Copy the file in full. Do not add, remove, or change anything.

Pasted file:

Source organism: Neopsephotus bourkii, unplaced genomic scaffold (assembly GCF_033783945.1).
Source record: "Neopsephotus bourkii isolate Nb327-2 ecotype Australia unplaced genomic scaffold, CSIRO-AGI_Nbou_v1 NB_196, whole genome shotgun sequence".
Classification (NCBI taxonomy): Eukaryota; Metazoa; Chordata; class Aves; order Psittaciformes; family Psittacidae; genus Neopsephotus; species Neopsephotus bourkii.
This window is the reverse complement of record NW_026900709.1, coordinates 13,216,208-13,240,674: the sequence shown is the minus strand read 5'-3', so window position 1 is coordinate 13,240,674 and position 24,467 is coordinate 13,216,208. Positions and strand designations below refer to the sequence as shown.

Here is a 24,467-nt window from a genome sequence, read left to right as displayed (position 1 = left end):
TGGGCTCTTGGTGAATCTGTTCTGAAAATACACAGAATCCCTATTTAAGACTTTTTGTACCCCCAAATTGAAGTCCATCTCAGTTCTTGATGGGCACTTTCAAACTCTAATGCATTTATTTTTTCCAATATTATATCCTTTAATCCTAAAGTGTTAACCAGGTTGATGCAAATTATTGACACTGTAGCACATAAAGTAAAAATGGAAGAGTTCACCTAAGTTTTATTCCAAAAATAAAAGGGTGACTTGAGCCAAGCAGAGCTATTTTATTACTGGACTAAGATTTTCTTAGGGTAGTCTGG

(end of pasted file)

Source organism: Neopsephotus bourkii, unplaced genomic scaffold (assembly GCF_033783945.1).
Source record: "Neopsephotus bourkii isolate Nb327-2 ecotype Australia unplaced genomic scaffold, CSIRO-AGI_Nbou_v1 NB_196, whole genome shotgun sequence".
Classification (NCBI taxonomy): Eukaryota; Metazoa; Chordata; class Aves; order Psittaciformes; family Psittacidae; genus Neopsephotus; species Neopsephotus bourkii.
This window is the reverse complement of record NW_026900709.1, coordinates 13,216,208-13,240,674: the sequence shown is the minus strand read 5'-3', so window position 1 is coordinate 13,240,674 and position 24,467 is coordinate 13,216,208. Positions and strand designations below refer to the sequence as shown.

Here is a 24,467-nt window from a genome sequence, read left to right as displayed (position 1 = left end):
TGGGCTCTTGGTGAATCTGTTCTGAAAATACACAGAATCCCTATTTAAGACTTTTTGTACCCCCAAATTGAAGTCCATCTCAGTTCTTGATGGGCACTTTCAAACTCTAATGCATTTATTTTTTCCAATATTATATCCTTTAATCCTAAAGTGTTAACCAGGTTGATGCAAATTATTGACACTGTAGCACATAAAGTAAAAATGGAAGAGTTCACCTAAGTTTTATTCCAAAAATAAAAGGGTGACTTGAGCCAAGCAGAGCTATTTTATTACTGGACTAAGATTTTCTTAGGGTAGTCTGG